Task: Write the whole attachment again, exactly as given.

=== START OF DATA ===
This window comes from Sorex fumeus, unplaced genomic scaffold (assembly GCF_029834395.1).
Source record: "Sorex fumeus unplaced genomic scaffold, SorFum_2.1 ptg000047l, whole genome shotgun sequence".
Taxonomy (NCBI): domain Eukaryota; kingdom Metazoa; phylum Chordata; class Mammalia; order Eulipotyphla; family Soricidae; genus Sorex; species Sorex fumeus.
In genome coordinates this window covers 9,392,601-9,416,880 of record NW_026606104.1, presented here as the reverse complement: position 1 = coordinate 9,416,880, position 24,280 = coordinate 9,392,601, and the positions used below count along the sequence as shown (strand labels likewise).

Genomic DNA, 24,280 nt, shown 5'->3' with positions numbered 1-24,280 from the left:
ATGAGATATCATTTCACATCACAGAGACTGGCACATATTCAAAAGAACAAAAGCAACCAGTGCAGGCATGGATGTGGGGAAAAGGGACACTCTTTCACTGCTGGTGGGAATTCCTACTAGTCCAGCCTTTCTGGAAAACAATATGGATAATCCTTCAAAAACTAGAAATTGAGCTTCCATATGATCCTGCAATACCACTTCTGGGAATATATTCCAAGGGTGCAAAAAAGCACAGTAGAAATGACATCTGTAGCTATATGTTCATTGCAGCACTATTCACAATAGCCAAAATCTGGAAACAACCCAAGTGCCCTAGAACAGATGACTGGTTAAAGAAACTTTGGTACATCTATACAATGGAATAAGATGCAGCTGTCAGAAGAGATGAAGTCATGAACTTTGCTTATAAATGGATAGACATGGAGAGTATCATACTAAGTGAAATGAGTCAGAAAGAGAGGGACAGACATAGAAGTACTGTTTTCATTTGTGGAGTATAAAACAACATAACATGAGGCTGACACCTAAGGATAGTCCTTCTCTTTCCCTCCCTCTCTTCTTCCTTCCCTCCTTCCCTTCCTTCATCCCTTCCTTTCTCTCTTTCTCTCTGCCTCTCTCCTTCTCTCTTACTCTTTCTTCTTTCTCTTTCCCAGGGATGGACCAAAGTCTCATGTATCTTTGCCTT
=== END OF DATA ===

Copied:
This window comes from Sorex fumeus, unplaced genomic scaffold (assembly GCF_029834395.1).
Source record: "Sorex fumeus unplaced genomic scaffold, SorFum_2.1 ptg000047l, whole genome shotgun sequence".
Taxonomy (NCBI): domain Eukaryota; kingdom Metazoa; phylum Chordata; class Mammalia; order Eulipotyphla; family Soricidae; genus Sorex; species Sorex fumeus.
In genome coordinates this window covers 9,392,601-9,416,880 of record NW_026606104.1, presented here as the reverse complement: position 1 = coordinate 9,416,880, position 24,280 = coordinate 9,392,601, and the positions used below count along the sequence as shown (strand labels likewise).

Genomic DNA, 24,280 nt, shown 5'->3' with positions numbered 1-24,280 from the left:
ATGAGATATCATTTCACATCACAGAGACTGGCACATATTCAAAAGAACAAAAGCAACCAGTGCAGGCATGGATGTGGGGAAAAGGGACACTCTTTCACTGCTGGTGGGAATTCCTACTAGTCCAGCCTTTCTGGAAAACAATATGGATAATCCTTCAAAAACTAGAAATTGAGCTTCCATATGATCCTGCAATACCACTTCTGGGAATATATTCCAAGGGTGCAAAAAAGCACAGTAGAAATGACATCTGTAGCTATATGTTCATTGCAGCACTATTCACAATAGCCAAAATCTGGAAACAACCCAAGTGCCCTAGAACAGATGACTGGTTAAAGAAACTTTGGTACATCTATACAATGGAATAAGATGCAGCTGTCAGAAGAGATGAAGTCATGAACTTTGCTTATAAATGGATAGACATGGAGAGTATCATACTAAGTGAAATGAGTCAGAAAGAGAGGGACAGACATAGAAGTACTGTTTTCATTTGTGGAGTATAAAACAACATAACATGAGGCTGACACCTAAGGATAGTCCTTCTCTTTCCCTCCCTCTCTTCTTCCTTCCCTCCTTCCCTTCCTTCATCCCTTCCTTTCTCTCTTTCTCTCTGCCTCTCTCCTTCTCTCTTACTCTTTCTTCTTTCTCTTTCCCAGGGATGGACCAAAGTCTCATGTATCTTTGCCTT